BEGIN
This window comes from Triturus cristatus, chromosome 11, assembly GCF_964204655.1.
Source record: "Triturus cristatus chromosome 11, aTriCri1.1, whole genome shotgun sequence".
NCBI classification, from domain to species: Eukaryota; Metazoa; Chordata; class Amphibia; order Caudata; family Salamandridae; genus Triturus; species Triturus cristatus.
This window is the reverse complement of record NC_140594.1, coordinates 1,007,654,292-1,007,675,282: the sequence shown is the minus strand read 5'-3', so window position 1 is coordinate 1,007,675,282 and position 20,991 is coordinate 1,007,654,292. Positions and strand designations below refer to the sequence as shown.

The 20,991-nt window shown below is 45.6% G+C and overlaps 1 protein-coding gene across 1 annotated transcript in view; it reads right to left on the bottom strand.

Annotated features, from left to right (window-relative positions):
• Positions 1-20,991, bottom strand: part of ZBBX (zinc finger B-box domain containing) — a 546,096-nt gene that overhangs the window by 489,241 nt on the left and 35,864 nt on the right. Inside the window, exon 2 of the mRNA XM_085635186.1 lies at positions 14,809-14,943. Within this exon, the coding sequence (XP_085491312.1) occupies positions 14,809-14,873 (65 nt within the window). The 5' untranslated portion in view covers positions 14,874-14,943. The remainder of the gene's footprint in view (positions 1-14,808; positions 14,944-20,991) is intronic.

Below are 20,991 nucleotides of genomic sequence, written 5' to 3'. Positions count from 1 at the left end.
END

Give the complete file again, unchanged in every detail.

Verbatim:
This window comes from Triturus cristatus, chromosome 11, assembly GCF_964204655.1.
Source record: "Triturus cristatus chromosome 11, aTriCri1.1, whole genome shotgun sequence".
NCBI classification, from domain to species: Eukaryota; Metazoa; Chordata; class Amphibia; order Caudata; family Salamandridae; genus Triturus; species Triturus cristatus.
This window is the reverse complement of record NC_140594.1, coordinates 1,007,654,292-1,007,675,282: the sequence shown is the minus strand read 5'-3', so window position 1 is coordinate 1,007,675,282 and position 20,991 is coordinate 1,007,654,292. Positions and strand designations below refer to the sequence as shown.

The 20,991-nt window shown below is 45.6% G+C and overlaps 1 protein-coding gene across 1 annotated transcript in view; it reads right to left on the bottom strand.

Annotated features, from left to right (window-relative positions):
• Positions 1-20,991, bottom strand: part of ZBBX (zinc finger B-box domain containing) — a 546,096-nt gene that overhangs the window by 489,241 nt on the left and 35,864 nt on the right. Inside the window, exon 2 of the mRNA XM_085635186.1 lies at positions 14,809-14,943. Within this exon, the coding sequence (XP_085491312.1) occupies positions 14,809-14,873 (65 nt within the window). The 5' untranslated portion in view covers positions 14,874-14,943. The remainder of the gene's footprint in view (positions 1-14,808; positions 14,944-20,991) is intronic.

Below are 20,991 nucleotides of genomic sequence, written 5' to 3'. Positions count from 1 at the left end.